According to the Pickens Plan website in 2008, US natural gas reserves are twice those of US petroleum (but it doesn't state whether these are proved or estimated), accounting for "our country's second largest energy resource" (presumably meaning wind is the first, but this is unstated). With numerous sources being discovered and new technologies coming on line, such as those to extract methane from biogas (with anaerobic digesters), methane hydrates, and coal gasification, both reserves and production could increase dramatically.

Natural Gas Vehicles

Considering the huge existing - and moreover potential - methane gas resources, it makes economic (and strategic) sense to replace gasoline and diesel powered vehicles with NGVs. A variation of the NGV is the bi-fuel vehicle which can switch between gasoline and CNG. GM do Brasil (a Brazilian GM subsidiary) produces multi-fuel or "MultiPower" vehicles that can in addition switch to ethanol (alcohol).

Of the 7 million NGVs worldwide in 2008, only 150,000 were in the US. While US manufacturers offer NVGs in Asia and Europe, and they have built some bi-fuel cars for the US market, incredibly the only production NGV auto available in the US in 2008 was the Honda Civic GX.

Conversion kits are available to make a gasoline engine run on CNG. In the US a conversion costs between $8000 and $18000 with an EPA certified kit, but this cost can offset by federal and state tax credits of up to $32000. A big part of the conversion cost is to offset the EPA certification, and in some states such as California a state certification, which the OEM must pay.

There are fewer CNG fueling stations than gasoline stations but operators of NGV fleets, such as urban bus lines, delivery truck and taxi cab companies often have their own CNG fuel pumps. There are also appliances for CNG fueling at home which connect to the existing natural gas supply and compresses it as CNG into the NGV tank.

Economic Benefits

Natural gas vehicles usually run on compressed natural gas (CNG) but some use liquid natural gas (LNG) which is more costly to produce and store at cryogenic temperatures but is efficient for heavy long-distance trucks. CNG is compressed to less than 1% of its volume at standard atmospheric pressure.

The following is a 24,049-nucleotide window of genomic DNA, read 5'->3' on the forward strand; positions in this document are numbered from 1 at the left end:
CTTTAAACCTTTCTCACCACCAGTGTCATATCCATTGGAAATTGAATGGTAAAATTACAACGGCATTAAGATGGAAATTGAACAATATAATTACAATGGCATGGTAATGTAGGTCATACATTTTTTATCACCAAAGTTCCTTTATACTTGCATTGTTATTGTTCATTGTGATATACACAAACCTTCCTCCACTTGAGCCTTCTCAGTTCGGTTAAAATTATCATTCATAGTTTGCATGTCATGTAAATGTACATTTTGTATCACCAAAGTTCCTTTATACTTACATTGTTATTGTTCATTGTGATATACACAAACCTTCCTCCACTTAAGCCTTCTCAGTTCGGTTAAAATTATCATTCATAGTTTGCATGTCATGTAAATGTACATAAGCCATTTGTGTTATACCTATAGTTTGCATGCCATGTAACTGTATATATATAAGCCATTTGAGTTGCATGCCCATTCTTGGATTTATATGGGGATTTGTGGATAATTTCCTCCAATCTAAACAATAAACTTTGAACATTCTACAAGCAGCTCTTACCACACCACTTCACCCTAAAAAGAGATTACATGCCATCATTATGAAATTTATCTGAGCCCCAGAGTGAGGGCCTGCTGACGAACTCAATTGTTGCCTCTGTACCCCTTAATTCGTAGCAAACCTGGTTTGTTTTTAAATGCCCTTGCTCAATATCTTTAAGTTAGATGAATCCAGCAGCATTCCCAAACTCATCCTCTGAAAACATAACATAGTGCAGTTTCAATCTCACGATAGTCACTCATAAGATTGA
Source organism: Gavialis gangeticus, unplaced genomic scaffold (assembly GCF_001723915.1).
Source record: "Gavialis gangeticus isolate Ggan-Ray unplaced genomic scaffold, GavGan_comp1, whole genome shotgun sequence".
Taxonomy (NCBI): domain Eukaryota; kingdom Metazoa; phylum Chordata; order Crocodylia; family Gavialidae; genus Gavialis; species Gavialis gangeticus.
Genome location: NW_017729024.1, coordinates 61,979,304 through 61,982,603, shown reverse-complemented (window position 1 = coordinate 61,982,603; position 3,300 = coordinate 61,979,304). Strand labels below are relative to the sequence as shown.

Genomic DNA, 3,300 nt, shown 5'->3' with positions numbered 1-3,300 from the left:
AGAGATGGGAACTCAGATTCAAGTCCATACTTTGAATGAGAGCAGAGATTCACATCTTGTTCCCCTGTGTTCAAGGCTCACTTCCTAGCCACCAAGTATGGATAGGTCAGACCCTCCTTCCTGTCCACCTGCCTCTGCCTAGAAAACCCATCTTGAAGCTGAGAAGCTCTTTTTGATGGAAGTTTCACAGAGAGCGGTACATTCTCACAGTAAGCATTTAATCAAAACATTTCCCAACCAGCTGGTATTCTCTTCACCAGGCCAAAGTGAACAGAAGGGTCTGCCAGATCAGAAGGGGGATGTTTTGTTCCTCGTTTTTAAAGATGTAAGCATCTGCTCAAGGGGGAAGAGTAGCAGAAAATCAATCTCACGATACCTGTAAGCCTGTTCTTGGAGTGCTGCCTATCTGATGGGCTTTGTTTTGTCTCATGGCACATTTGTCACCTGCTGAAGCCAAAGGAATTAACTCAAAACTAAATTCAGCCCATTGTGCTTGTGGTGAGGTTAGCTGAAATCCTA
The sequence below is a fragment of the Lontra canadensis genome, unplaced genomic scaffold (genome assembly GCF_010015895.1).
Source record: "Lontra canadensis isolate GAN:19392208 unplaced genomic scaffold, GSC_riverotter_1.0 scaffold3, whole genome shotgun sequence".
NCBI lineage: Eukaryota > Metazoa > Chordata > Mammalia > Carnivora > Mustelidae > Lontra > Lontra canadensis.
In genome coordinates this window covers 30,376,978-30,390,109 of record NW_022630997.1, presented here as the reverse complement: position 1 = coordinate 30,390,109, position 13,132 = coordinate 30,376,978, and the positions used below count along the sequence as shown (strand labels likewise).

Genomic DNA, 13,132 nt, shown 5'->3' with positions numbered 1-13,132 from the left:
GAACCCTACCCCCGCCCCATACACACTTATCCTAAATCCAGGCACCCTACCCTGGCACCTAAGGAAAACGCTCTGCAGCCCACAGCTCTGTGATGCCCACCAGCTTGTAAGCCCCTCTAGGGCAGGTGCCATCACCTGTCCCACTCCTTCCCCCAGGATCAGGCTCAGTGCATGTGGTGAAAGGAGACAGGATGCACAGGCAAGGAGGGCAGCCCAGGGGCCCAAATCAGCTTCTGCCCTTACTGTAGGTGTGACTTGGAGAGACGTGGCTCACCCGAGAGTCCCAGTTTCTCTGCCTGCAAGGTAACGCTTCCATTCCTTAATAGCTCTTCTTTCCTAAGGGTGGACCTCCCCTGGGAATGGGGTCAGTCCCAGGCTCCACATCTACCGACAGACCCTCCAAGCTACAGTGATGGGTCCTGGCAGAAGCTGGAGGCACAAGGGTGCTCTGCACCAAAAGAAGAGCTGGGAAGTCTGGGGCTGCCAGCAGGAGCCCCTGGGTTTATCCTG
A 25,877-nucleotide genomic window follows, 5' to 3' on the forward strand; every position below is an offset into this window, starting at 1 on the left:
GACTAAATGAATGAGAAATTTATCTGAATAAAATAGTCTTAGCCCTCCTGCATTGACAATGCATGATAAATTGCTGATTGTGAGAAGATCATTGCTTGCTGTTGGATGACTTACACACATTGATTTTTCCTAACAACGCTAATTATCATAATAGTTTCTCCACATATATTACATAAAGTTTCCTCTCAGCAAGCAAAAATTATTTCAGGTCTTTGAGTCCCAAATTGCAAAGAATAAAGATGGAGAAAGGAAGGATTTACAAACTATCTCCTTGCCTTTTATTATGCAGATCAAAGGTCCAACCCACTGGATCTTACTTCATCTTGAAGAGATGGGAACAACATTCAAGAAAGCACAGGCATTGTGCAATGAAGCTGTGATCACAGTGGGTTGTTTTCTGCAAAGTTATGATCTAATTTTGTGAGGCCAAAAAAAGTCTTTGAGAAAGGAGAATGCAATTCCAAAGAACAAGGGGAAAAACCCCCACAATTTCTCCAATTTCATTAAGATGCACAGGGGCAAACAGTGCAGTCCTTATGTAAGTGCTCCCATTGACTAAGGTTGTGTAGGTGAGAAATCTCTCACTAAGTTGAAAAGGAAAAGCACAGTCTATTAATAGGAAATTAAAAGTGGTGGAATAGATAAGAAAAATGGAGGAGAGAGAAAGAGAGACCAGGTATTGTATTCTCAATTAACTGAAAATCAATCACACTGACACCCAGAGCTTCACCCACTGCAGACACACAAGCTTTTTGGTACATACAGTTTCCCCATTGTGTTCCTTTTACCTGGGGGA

Natural gas reserves are measured in volume, trillions of cubic feet or meters, but it is also measured in terms of energy content, typically in British Thermal Units (BTUs) per cubic foot or therms. A therm is equivalent to 100,000 BTUs, the heat energy in about 100 (actually 96.7) cubic feet at standard temperature and pressure (STP). (In the US the National Institute of Standards and Technology (NIST) defines STP as 68F and 14.696 psi which is one standard atmosphere (atm).) So according to this, there are about 1000 BTUs per cubic foot of natural gas at STP, but these figures are used by gas companies based on the Higher Heating Value (HHV). CNG engines are rated using the Lower Heating Value (LHV), which subtracts the energy of water vapor produced by combusting hydrogen, typically 10% of the energy measure at the HHV. Hence, CNG engine ratings are based on 900 BTUs per cubic feet.

At vehicle fueling scales CNG is measured and sold in gasoline gallon equivalents (GGEs), but the equivalency depends on calculations of the energy content in both CNG and gasoline which vary, and whether those calculations use HHV or LHV. Measurements of the energy in CNG, hence GGEs, are also inconsistent because CNG varies in quality and the pressure at which it is compressed from region to region and over time. With more impurities the energy content is lower and the GGE is higher. With more heavy hydrocarbons like butane present, the energy is higher and the GGE is lower. With higher pressure the energy is higher and the GGE is lower. With lower pressure the energy is lower and the GGE is higher.